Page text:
David Wilson wrote:
As you say "IN NETWORKING", I'm afraid you haven't read his original
paper "END-TO-END ARGUMENTS IN SYSTEM DESIGN", which is on "system
design" in general and not necessarily "in networking". For example,
in the original paper, RISC (Reduced Instruction Set Computer) is
given as an example of end to end design.
Er, no. The article states:
The paper states:
any attempt by the computer designer to anticipate the
client's requirements for an esoteric feature will
probably miss the target slightly and the client will end
up reimplementing that feature anyway
which is an end to end argument where communication is at high
level between computer designers and their clients.
It is clear from both of these that the basic subject is data
communication over a communication system.
That is true only with the widest meaning of "communication". However,
"IN NETWORKING" by Phillip has a lot narrow meaning and even the
original paper says:
A version of the end-to-end argument in a non-communication
application was developed in the 1950's by system analysts
whose responsibility included reading and writing files on
large numbers of magnetic tape reels.
So, applying this to DNSSEC's PKI, this is clearly an application layer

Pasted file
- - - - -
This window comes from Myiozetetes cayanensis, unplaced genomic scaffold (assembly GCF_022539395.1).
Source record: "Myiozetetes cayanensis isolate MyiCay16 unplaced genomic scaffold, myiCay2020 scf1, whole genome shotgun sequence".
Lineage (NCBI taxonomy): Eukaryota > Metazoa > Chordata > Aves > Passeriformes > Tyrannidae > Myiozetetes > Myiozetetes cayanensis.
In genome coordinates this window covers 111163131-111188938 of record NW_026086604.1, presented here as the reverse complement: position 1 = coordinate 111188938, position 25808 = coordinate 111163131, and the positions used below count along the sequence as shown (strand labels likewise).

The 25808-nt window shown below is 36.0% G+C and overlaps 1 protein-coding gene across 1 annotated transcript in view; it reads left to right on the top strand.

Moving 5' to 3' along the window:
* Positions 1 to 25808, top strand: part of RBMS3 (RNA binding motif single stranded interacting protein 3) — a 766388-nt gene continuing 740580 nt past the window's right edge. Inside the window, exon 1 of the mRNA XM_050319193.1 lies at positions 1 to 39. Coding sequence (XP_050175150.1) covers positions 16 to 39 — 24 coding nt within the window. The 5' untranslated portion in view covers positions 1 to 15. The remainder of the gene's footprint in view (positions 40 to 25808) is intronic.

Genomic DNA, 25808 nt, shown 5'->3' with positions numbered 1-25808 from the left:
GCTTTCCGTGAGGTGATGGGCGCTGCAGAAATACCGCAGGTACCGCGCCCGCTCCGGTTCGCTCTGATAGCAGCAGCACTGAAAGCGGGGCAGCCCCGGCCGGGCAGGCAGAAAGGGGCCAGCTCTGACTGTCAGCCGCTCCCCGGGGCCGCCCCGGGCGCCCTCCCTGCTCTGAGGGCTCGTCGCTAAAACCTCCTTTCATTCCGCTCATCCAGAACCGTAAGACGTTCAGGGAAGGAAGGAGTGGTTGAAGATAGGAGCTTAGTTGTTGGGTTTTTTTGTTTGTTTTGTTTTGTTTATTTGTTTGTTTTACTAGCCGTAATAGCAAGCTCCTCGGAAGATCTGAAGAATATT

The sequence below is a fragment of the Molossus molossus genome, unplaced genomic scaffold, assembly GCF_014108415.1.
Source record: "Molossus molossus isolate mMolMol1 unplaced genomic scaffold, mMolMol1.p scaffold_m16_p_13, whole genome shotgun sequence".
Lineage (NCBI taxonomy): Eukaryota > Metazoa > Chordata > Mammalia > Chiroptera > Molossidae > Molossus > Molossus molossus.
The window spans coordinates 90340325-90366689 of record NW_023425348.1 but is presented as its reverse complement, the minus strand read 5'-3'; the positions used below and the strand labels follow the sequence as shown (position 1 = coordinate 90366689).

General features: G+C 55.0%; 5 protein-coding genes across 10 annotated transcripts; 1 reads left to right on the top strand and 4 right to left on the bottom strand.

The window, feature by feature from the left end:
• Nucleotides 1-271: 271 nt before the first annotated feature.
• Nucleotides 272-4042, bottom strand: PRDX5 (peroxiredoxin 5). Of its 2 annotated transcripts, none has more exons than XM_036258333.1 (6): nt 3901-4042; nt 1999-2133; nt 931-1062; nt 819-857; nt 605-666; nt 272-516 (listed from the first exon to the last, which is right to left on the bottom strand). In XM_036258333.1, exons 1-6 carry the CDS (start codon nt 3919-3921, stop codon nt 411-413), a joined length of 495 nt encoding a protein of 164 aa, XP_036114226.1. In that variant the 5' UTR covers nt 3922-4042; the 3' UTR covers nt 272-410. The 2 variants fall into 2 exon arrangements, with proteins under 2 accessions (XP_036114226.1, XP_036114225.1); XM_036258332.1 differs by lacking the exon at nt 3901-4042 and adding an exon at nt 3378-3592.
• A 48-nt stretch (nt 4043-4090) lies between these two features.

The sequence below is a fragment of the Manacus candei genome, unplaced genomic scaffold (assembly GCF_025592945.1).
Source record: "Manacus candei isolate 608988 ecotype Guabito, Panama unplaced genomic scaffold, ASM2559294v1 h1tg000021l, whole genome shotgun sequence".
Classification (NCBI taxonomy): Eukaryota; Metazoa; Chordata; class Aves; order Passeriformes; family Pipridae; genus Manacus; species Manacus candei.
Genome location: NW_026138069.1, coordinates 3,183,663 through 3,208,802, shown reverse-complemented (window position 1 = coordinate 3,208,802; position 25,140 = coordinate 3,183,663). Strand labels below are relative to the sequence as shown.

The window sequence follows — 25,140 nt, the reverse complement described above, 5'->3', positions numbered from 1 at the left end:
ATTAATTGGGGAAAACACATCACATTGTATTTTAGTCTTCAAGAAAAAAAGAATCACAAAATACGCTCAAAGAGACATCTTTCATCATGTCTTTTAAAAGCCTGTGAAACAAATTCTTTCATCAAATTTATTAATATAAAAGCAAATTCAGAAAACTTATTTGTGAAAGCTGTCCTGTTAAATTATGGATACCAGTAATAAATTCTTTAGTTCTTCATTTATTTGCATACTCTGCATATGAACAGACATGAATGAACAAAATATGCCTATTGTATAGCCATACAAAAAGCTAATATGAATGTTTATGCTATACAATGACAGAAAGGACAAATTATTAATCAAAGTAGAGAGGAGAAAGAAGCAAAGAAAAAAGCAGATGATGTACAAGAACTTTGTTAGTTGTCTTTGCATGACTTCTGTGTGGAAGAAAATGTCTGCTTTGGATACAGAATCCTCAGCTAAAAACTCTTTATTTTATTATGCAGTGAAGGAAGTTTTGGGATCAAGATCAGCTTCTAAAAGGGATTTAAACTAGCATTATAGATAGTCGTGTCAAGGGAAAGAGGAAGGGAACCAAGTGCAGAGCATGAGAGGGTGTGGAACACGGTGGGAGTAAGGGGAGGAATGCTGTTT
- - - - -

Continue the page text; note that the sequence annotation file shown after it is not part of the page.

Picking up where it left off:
If you want to draw some conclusion from the 2001 paper, quote
text from the paper. There is no point to reiterate it with
your subtly modified terminology only to give a subtly modified
impression on the content of the paper.
The second article is a discussion about how the end-to-end design
principle might need to be modified in the light of the realities of the
That is an explanation on the motivation to write the paper and
the conclusion of the paper is:
We argue that the open, general nature of the Net, which
derived from the end to end arguments, is a valuable
characteristic that encourages innovation, and this
flexibility should be preserved.
which means the end to end argument is not modified.
Instead, the paper, for example, says for regulations to be
realistic, they should follow the end to end principle.
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